By Samie Al-Dulaimi
Any viable future state for the Palestinians can only be achieved by direct negotiations with the Israelis, and not through unilateral action from the United Nations, a US State Department official said on Thursday.
The remark was made to reporters by the US State Department’s Deputy Assistant Secretary for Near Eastern Affairs, Tamara Wittes, in a live internet press briefing broadcast from Washington, immediately after US President Barack Obama’s important speech on the Middle East.
“It is our view, a very strongly-held view, that the only way to achieve a lasting sustainable, peace between both peoples is through direct negotiations, not through any other means. That means that efforts of the UN to achieve some unilateral action are not going to lead to independent Palestinian statehood.
“Palestinian statehood will be achieved through negotiations and we think that that’s the best way to get an outcome that’s sustainable and that brings security and peace to both sides. So that is the process that we’re working to support.”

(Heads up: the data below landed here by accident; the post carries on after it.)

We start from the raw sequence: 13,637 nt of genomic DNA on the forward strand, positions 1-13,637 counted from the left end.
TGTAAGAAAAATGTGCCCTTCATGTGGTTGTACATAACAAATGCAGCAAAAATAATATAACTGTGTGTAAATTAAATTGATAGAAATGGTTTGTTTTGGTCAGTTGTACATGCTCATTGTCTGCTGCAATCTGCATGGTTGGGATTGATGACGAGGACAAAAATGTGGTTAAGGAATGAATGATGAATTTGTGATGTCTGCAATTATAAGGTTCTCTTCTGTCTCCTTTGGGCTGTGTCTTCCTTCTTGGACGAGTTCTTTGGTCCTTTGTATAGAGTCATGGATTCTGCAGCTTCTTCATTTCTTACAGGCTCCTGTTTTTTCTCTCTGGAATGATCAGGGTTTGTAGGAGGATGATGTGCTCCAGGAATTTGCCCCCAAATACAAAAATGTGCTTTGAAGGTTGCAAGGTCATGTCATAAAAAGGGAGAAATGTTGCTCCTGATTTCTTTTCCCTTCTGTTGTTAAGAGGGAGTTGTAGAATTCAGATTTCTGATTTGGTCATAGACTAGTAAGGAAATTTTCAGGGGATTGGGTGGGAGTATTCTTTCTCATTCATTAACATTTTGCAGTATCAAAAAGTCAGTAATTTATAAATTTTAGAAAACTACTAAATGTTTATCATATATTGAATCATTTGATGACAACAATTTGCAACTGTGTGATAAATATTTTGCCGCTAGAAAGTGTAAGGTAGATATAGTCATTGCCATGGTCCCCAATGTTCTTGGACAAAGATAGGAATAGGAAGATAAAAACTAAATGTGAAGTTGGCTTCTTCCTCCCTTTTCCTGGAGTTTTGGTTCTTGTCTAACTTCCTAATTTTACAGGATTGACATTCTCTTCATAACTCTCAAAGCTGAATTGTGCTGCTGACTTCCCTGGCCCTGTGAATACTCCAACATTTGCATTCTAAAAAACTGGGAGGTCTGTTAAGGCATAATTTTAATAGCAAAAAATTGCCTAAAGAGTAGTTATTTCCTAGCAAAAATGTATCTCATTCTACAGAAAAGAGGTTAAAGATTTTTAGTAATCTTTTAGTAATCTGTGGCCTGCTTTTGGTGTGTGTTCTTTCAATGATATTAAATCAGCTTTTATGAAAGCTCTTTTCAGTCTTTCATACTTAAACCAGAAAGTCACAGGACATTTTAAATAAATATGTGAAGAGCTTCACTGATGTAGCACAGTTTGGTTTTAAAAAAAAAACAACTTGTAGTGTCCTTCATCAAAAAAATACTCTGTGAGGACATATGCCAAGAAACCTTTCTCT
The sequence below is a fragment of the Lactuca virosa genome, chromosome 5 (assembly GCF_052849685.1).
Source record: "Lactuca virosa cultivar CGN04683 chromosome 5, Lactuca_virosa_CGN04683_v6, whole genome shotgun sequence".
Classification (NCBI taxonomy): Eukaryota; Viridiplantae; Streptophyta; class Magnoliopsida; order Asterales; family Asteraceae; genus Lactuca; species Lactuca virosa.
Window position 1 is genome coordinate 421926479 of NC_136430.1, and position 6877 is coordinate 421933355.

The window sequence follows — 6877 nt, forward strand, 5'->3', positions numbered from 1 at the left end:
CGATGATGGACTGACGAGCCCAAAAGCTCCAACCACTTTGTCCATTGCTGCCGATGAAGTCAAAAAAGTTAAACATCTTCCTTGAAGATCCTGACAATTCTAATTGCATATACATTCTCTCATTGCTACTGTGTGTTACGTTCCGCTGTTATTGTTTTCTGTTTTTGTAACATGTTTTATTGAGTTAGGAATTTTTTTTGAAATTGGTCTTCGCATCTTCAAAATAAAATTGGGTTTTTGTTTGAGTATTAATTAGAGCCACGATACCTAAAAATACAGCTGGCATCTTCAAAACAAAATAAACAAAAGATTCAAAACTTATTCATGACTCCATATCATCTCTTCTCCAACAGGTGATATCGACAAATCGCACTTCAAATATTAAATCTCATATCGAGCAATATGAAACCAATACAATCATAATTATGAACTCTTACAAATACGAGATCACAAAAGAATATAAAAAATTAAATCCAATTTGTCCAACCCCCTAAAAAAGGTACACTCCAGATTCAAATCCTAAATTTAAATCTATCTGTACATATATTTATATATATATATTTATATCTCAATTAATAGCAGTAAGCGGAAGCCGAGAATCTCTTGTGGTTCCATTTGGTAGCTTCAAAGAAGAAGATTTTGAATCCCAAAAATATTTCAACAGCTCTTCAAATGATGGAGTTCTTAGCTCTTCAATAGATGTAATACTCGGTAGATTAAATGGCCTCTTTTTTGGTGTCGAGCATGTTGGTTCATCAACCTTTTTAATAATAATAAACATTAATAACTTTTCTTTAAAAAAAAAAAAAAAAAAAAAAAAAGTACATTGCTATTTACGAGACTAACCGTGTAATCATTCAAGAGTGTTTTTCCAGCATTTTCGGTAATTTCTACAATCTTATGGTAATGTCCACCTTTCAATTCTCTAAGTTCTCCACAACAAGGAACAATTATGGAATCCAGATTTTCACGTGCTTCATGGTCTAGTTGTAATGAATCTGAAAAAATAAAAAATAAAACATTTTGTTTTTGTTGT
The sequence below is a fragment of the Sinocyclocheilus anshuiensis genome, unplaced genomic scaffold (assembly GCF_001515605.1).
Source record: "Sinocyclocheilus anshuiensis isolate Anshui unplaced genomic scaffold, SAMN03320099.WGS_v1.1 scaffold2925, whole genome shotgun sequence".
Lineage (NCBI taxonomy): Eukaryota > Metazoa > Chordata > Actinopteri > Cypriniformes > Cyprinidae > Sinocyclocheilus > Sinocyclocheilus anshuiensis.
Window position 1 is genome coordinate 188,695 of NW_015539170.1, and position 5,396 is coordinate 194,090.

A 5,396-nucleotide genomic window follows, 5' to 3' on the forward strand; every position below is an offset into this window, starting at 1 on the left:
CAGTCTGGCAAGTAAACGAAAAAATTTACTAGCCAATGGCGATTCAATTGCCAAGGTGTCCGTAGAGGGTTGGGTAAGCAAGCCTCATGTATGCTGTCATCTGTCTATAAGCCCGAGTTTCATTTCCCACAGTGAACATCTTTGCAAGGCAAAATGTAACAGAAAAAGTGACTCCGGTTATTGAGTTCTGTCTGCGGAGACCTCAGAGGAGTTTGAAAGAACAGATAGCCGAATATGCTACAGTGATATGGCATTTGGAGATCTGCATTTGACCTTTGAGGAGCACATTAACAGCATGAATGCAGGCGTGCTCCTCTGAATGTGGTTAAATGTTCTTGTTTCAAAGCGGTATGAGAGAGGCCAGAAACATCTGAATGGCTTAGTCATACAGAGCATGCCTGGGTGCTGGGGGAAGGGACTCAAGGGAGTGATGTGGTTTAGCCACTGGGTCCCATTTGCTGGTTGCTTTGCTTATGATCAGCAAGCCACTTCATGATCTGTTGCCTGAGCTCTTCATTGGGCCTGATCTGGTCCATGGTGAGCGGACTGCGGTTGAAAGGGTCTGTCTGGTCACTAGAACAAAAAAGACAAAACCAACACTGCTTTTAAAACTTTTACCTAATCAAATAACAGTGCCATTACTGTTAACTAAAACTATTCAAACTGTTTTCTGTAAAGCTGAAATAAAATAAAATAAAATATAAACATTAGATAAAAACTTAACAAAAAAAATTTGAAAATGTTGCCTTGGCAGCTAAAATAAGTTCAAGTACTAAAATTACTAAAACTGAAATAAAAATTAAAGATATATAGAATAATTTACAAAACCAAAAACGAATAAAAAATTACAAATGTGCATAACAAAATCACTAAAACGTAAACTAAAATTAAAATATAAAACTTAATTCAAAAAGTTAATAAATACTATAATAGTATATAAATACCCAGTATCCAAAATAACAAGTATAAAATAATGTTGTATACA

On the issue, President Obama had in his speech highlighted for the first time that his country supports Palestinian statehood according to the borders of 1967, which represents a major breakthrough to the dismay of the Israelis.
He also mentioned that the US would be working with international partners towards assisting Egypt and Tunisia economically during their transitional period towards democracy, and Wittes, when asked which countries in the Middle East region, if any, would be asked to help out, said: “There are those in the region who can play an important role there as well and we hope that they will do so.”
Efforts to see this happen will start with the upcoming G8 Summit in France next week, she noted, stressing that this can only be achieved through the joint work of the international community.
On Yemen, she expressed hope the efforts of the international community would lead to a “a transfer of power” in reference to the recently written Gulf Cooperation Council agreement, which gives Yemeni President Ali Saleh a month to step down, after which he would prepare for elections in a period of no less than two months.
The deal also grants Saleh and his administration full immunity after stepping down.
“This is a process we are very supportive of because it’s an inclusive process and its one that allows the government and the opposition to discuss their differences and to come to agreement.”
The US State Department official went on to mention US support of the political reform steps earlier announced by Algerian President Abdelaziz Bouteflika, but stressed ones that would allow equal voice for the “civil society and all peaceful political actors,” and the condition these reforms are implemented.